0

I have been learning about hiding and executing msfvenom created shellcode and came to a technique where we xor the shellcode and when executing we reverse it.Would it be the same if i just encrypt it via AES and then decrypt it before executing.Would the end result be same?Is encoding better than encryption for shellcode obfuscation?

2

Encoding and encrypting are not the same: encoding does not need a key, encrypting does. XOR is not encoding, is a very weak form of encryption. Base64 would be an example of encoding. Uuencode is another example.

The difference between XOR and AES is the difference between a wooden box with nails closing the door, and a bank safe. XOR can be trivially decrypted, but AES does not.

In this specific case of code obfuscation, XOR is astronomically faster than AES. It will defeat most signature-based IDS systems, and will not increase the resulting code too much. AES will create larger code and will be slower.

On both cases, any human inspector will be able to decrypt the contents, as you will have to supply the key to decrypt the code. Otherwise your program would not run at all.

1

No, encoding is not the same thing as encryption.

"Would it be the same if i just encrypt it via AES and then decrypt it before executing." No, the ciphertext on the wire and at rest is less recoverable than encoded payloads.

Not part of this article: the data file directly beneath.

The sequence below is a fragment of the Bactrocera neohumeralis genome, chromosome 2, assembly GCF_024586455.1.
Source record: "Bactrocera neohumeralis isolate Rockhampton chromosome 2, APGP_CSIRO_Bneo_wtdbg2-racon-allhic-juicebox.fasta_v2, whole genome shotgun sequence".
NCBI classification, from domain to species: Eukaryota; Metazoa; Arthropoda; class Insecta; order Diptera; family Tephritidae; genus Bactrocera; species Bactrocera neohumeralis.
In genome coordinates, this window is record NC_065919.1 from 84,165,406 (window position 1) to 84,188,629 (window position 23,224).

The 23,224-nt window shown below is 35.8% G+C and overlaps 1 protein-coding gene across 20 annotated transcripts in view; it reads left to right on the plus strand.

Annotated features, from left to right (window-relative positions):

"Would the end result be same?" Yes, as long as you end up with the same plaintext as you started with, the end result would be the same.

"Is encoding better than encryption for shellcode obfuscation?" Encoding is less computation but less secure. Encryption is more secure and more computation. You also have the problem of key escrow and if not done right, is slightly more secure than encoding (I still have to find the key). So the answer depends on whether you want more secure or faster payload delivery for the shellcode.

  • What difference would a faster and slower payload delivery make? Also xor and aes would provide me same kind of hiding when it comes to antivirus is what you are saying? – Vipul Nair Dec 13 '18 at 19:38

Your Answer

By clicking "Post Your Answer", you acknowledge that you have read our updated terms of service, privacy policy and cookie policy, and that your continued use of the website is subject to these policies.

Not the answer you're looking for? Browse other questions tagged or ask your own question.